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Monday, September 04, 2006

Anaconda Takes Action During String of Surprise Attacks

Written by Sgt. Gary A. Witte, 210th MPAD
Posted on 09.01.2006 at 11:53am


LSA ANACONDA, Iraq – The injured were scattered behind the building, each covered in blood. One woman, her broken arm extended in front of her, cried out for help as the Air Force firefighters arrived.

The firefighters, some with bags of medical equipment, began quickly checking each of the four people lying in the sand behind the West Morale, Welfare, and Recreation Center. Then they spotted a fifth victim sprawled against a nearby chainlink fence.
As the first responders dealt with the dead and wounded, a vehicle exploded at the North Entry Control Point, maiming and killing more people.

There was a small arms attack against one of the towers and Security Forces and other units began screening traffic throughout the base. It was a busy afternoon for leaders here Aug. 24, as the mass casualty exercise piled complications on top of calamity.

Capt. Yancy W. Caruthers, assistant medical plans officer for Headquarters and Headquarters Company, 3rd Corps Support Command, oversaw the portion of the exercise at the West MWR. “This is as much for the leadership as the first responders, because the leaders need to know where the weaknesses are so they can fix them,” he said.

Caruthers, who is an emergency room nurse in his civilian job, spent more than two hours creating realistic-looking wounds – including burns and an amputation – for the “injured” personnel. He gave instructions on how to act and how medics should treat their injuries.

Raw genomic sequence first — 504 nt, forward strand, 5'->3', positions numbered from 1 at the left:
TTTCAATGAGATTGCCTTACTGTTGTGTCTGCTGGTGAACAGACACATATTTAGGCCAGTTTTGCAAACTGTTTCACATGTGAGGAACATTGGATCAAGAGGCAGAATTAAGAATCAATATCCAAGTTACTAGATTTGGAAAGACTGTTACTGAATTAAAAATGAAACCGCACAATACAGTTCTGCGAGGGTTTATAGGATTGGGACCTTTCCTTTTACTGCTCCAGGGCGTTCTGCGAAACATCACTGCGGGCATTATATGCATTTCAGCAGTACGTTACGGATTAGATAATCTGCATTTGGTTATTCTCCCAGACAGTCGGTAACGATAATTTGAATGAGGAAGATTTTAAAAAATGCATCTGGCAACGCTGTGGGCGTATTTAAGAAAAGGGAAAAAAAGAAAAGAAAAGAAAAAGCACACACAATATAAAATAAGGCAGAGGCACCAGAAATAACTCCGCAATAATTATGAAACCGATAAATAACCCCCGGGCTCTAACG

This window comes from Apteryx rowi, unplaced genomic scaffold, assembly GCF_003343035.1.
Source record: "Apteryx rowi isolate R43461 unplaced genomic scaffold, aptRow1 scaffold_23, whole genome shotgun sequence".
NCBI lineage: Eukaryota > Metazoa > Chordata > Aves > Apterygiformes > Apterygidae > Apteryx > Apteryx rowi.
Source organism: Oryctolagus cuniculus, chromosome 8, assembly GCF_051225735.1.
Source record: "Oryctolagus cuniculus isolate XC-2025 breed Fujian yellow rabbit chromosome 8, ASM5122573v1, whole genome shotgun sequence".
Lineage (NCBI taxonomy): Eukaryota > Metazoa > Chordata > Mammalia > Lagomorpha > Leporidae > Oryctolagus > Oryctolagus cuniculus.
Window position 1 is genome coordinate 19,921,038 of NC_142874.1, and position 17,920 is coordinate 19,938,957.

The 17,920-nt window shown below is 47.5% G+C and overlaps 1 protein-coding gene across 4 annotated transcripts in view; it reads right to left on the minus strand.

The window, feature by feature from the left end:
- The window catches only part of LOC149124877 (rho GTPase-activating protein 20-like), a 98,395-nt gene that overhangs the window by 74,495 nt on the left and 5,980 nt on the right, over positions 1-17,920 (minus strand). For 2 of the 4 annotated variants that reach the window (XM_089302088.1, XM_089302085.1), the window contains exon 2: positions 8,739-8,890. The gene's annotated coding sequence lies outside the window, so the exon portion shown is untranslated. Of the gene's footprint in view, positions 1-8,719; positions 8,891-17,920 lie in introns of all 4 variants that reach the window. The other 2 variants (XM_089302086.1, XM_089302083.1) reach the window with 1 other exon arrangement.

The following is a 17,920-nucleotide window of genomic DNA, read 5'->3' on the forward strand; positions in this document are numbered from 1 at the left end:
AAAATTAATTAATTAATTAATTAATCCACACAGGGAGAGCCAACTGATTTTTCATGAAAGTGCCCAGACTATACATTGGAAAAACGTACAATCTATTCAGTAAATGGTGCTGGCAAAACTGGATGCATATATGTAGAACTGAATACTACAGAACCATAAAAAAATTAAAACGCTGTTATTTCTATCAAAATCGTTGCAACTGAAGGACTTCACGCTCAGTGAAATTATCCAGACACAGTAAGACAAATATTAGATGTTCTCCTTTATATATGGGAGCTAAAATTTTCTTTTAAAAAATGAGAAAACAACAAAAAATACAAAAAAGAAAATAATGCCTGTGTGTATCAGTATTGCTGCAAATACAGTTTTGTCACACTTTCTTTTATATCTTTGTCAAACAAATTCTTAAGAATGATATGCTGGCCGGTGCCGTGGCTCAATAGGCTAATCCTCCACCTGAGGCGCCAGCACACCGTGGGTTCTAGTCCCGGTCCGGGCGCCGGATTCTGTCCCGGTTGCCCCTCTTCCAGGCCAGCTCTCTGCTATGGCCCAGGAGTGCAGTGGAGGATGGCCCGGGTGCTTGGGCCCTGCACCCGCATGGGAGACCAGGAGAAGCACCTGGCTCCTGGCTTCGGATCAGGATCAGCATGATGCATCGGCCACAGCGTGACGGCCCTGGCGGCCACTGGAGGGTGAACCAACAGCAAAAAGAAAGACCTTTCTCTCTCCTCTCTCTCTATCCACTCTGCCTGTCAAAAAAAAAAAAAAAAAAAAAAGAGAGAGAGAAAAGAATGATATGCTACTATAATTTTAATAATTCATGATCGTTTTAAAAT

The idea was to give responders a feel for what it’s like to respond to a real emergency and get them to consider what they should do when the situation is as difficult as possible, he said. “I want to make them think under pressure,” Caruthers said. “You get chaos … It’s the medic’s job to manage that.”

Sgt 1st Class Don C. Hammons, acting first sergeant for 864th Adjutant General Company, has had previous experience being a casualty during one of these exercises. He said it helps everyone involved learn to deal with such situations.

“The Army’s mantra is train as you fight,” Hammons said. “So the more realistic we can make it, the more the Soldiers benefit. The more information they retain.”

Tech. Sgt. Chris D. Stafford, fire station captain, 332nd Expeditionary Civil Engineer Squadron, said afterwards that what he saw of the exercise was a success. “I thought the coordination between all the entities went really well,” he said, noting there were only a few minor communications difficulties. “This was a really good learning environment for all of us to come together.”

Sgt. Miguel A. Garibay, NCOIC at one of the traffic control points, said the exercise helps his unit, B Battery, 5th Battalion, 113th Field Artillery Regiment, to be more flexible given different missions on short notice. “It gets us out of the norm,” he said.

Col. Martin J. Christensen, the 3rd COSCOM surgeon, said the exercise stresses the need for quick action by Combat Lifesaver-trained personnel and the medics. The medical facility at Logistical Support Area Anaconda is “one of the best hospitals in Iraq,” he said. “The bottom line is to save lives,” Christensen said.

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